The assumptions of the causal replication framework also relate directly to Simons et al.’s discussion of Constraints on Generality (COG; Simons, Shoda, & Lindsay, 2017). That is, given the specifics of a single study, they suggest that researchers should be clear about to which populations, treatment-control contrasts, settings, and procedures the findings can or cannot be generalized. Studies with clearly stated COGs facilitate the design and implementation of meaningful direct and conceptual replication efforts. More generally, replication efforts can be framed from a causal generalization or transportability point of view (Bareinboim & Pearl, 2012; Stuart, Bradshaw, & Leaf, 2015; Tipton, 2013). Given that two studies are rarely identical in all population and setting characteristics, the question is whether the effect of one study can be transported to the population and setting of the other study. If this is possible, direct replication will be successful. Not surprisingly, many assumptions underlying the causal replication framework and causal transportability are identical. As for the causal replication framework, knowing the effect moderating population and setting characteristics is key for a valid generalization of causal effects.

Can Replication Efforts Be Successful in Practice?

Given the stringent assumptions required for direct replication of results, is it possible to conduct successful replication studies in actual research practice? This is a crucial question because direct replication is challenging. Our general sense is that causal inference with a single study, even with a randomized experiment, is challenging, so replicating the same causal estimand should be even more demanding.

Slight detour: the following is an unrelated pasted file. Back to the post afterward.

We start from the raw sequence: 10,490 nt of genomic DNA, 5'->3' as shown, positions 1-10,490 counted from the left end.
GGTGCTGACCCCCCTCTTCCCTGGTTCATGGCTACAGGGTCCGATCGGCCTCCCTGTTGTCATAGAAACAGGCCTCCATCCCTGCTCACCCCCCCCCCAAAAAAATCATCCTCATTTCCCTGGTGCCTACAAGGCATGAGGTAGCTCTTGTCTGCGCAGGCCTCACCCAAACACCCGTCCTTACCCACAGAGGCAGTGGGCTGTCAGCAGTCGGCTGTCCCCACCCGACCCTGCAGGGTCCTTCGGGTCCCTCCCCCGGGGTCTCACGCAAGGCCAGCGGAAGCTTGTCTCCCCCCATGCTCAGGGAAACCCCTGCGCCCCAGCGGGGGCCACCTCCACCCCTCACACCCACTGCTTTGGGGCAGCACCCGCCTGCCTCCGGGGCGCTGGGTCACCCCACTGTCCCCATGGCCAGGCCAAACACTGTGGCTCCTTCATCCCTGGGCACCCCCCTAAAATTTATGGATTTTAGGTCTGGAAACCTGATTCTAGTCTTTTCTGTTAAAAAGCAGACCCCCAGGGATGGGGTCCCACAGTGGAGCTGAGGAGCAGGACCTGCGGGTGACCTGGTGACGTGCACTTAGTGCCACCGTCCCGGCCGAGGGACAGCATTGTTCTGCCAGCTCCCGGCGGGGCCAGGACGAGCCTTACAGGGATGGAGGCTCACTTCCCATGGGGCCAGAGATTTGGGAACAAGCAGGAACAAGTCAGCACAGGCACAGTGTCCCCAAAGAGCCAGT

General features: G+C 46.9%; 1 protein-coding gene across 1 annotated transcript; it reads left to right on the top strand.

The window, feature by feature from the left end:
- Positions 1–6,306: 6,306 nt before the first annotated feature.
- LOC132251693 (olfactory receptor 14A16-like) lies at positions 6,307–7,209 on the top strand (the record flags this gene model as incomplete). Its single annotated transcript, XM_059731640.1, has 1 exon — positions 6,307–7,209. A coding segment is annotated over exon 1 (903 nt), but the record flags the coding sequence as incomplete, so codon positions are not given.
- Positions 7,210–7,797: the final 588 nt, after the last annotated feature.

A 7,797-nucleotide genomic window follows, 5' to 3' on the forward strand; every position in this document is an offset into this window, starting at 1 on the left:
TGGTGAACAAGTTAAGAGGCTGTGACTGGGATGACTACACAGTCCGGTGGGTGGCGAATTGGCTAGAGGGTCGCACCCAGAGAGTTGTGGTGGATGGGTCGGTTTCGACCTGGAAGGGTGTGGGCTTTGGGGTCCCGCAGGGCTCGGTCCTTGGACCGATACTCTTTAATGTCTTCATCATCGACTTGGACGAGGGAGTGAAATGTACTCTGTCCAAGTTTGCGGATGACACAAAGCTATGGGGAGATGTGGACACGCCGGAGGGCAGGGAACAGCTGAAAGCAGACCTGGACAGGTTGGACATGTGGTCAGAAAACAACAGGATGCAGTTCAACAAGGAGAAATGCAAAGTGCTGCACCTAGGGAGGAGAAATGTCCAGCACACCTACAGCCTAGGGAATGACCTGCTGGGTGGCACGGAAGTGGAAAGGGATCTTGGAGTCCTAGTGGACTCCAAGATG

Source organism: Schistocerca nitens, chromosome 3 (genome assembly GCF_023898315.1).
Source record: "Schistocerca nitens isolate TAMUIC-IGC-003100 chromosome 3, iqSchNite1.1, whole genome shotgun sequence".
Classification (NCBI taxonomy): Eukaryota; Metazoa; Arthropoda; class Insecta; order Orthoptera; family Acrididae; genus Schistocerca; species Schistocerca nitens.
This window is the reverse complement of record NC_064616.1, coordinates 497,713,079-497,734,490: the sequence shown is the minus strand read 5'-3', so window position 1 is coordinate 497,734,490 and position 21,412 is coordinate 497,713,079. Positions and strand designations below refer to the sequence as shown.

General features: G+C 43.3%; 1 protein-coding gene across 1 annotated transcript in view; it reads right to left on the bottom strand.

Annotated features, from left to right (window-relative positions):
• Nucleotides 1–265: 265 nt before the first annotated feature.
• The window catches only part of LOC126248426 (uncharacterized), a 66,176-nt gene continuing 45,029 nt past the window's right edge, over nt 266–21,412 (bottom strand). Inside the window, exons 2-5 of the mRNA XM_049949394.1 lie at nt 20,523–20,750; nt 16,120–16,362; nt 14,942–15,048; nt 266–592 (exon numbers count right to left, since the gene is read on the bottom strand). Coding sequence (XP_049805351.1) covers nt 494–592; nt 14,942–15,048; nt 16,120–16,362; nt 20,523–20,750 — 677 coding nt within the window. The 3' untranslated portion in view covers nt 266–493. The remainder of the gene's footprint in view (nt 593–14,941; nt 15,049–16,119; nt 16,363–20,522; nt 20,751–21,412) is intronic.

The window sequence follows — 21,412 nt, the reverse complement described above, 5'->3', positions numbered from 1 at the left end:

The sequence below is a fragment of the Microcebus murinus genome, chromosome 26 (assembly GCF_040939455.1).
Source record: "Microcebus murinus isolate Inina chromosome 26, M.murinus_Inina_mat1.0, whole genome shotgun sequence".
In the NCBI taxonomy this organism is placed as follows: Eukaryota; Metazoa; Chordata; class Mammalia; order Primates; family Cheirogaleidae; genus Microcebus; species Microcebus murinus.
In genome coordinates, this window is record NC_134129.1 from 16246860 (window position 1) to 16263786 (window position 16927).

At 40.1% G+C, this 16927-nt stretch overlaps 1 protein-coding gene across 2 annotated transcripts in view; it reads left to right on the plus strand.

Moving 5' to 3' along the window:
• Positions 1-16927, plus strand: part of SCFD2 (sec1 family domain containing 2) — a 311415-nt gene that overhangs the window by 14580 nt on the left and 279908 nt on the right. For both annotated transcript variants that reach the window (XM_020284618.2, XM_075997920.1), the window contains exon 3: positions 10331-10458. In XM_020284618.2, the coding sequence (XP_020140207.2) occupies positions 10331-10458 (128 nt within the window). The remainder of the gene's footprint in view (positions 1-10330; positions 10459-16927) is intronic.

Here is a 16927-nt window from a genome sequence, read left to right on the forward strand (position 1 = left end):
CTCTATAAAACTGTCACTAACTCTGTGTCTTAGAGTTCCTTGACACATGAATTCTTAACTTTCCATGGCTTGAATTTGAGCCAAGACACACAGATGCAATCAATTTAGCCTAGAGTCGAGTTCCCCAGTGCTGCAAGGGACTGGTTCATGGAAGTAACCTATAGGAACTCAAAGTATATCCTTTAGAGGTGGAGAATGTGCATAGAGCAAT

The Shadish et al. (2008) study showed that it is possible to address assumptions through the thoughtful and creative use of research design elements in controlled settings. The question then becomes: Are such direct replication efforts, where the researcher successfully controls all possible confounds, informative for science? For example, imagine if the authors of the Shadish et al. (2008) were not interested in evaluating the performance of an observational method in their design-replication. Instead, their goal was to conduct a direct replication and implemented a second RCT instead of an observational study with self-selection. If replication failure was observed, then it would be explained by sampling error or randomization uncertainty, a factor that is rarely of interest. Would replication success or failure even be interesting in this context given how tightly controlled the replication study is?